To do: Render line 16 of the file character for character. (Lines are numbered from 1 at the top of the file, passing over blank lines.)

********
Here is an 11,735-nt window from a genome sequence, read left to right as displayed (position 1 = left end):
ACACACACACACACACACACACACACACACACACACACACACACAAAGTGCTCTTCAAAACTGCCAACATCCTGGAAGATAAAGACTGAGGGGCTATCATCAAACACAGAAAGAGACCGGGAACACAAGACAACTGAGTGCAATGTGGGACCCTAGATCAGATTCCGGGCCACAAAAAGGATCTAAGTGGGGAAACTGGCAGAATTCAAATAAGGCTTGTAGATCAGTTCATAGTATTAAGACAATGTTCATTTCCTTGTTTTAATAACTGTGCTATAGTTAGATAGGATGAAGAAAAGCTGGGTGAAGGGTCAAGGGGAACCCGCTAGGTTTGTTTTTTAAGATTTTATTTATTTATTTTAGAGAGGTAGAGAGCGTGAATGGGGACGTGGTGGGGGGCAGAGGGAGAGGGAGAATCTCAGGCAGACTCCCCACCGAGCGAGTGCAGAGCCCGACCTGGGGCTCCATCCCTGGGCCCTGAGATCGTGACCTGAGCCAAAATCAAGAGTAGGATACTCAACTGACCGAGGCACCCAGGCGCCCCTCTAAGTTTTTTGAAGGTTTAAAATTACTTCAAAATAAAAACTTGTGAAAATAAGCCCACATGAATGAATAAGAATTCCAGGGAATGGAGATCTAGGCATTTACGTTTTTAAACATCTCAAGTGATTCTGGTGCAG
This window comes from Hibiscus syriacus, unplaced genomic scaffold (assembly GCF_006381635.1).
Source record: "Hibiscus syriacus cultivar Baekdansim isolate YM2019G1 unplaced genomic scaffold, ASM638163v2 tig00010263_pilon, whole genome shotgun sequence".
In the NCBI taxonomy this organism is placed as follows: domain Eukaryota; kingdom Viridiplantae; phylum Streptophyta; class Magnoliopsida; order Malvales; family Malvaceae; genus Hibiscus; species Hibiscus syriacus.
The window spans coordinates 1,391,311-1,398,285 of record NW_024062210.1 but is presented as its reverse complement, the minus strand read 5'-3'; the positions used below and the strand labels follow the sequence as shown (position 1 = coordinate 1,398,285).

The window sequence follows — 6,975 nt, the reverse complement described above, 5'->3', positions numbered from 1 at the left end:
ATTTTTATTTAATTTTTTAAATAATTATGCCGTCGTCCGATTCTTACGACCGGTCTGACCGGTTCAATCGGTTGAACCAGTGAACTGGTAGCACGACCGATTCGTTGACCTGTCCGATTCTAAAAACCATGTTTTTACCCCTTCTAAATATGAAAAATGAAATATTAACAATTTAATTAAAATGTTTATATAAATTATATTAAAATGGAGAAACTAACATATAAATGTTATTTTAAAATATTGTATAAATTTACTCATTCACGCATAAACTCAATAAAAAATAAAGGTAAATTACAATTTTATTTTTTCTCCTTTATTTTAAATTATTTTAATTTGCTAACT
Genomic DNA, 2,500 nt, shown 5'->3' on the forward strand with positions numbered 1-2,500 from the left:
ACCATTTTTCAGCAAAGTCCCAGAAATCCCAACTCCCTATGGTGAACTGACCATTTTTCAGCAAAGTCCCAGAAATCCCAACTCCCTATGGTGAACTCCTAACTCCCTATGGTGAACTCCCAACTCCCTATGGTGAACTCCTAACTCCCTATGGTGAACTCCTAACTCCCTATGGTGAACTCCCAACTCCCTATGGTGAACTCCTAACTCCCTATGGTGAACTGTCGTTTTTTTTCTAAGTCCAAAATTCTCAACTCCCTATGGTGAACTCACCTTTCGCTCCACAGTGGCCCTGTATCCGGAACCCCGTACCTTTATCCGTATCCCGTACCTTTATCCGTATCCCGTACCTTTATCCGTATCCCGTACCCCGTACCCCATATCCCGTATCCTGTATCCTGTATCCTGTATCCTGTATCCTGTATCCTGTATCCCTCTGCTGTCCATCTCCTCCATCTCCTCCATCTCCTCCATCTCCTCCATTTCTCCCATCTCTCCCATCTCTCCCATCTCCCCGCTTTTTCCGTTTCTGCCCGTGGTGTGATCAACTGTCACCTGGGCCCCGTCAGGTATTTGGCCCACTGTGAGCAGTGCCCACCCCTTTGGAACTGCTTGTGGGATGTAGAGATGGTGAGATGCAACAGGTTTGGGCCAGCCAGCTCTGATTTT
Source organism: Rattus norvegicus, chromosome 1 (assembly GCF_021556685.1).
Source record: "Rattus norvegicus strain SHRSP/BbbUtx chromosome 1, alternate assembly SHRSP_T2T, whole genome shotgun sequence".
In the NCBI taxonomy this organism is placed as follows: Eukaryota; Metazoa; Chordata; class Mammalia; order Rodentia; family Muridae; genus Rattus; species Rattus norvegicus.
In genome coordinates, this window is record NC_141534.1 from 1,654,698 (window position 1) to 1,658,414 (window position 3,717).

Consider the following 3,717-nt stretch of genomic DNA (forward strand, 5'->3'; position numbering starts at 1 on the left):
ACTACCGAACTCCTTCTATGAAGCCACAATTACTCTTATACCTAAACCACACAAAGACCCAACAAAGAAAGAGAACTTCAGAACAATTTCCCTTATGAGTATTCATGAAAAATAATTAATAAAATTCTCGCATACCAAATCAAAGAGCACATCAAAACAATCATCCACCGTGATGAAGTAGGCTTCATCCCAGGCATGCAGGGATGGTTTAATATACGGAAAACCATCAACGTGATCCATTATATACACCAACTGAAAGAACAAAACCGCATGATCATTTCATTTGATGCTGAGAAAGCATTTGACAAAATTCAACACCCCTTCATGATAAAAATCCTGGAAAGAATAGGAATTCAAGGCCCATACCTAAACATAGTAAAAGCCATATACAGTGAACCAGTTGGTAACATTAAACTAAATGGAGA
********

ACTACCGAACTCCTTCTATGAAGCCACAATTACTCTTATACCTAAACCACACAAAGACCCAACAAAGAAAGAGAACTTCAGAACAATTTCCCTTATGAGTATTCATGAAAAATAATTAATAAAATTCTCGCATACCAAATCAAAGAGCACATCAAAACAATCATCCACCGTGATGAAGTAGGCTTCATCCCAGGCATGCAGGGATGGTTTAATATACGGAAAACCATCAACGTGATCCATTATATACACCAACTGAAAGAACAAAACCGCATGATCATTTCATTTGATGCTGAGAAAGCATTTGACAAAATTCAACACCCCTTCATGATAAAAATCCTGGAAAGAATAGGAATTCAAGGCCCATACCTAAACATAGTAAAAGCCATATACAGTGAACCAGTTGGTAACATTAAACTAAATGGAGA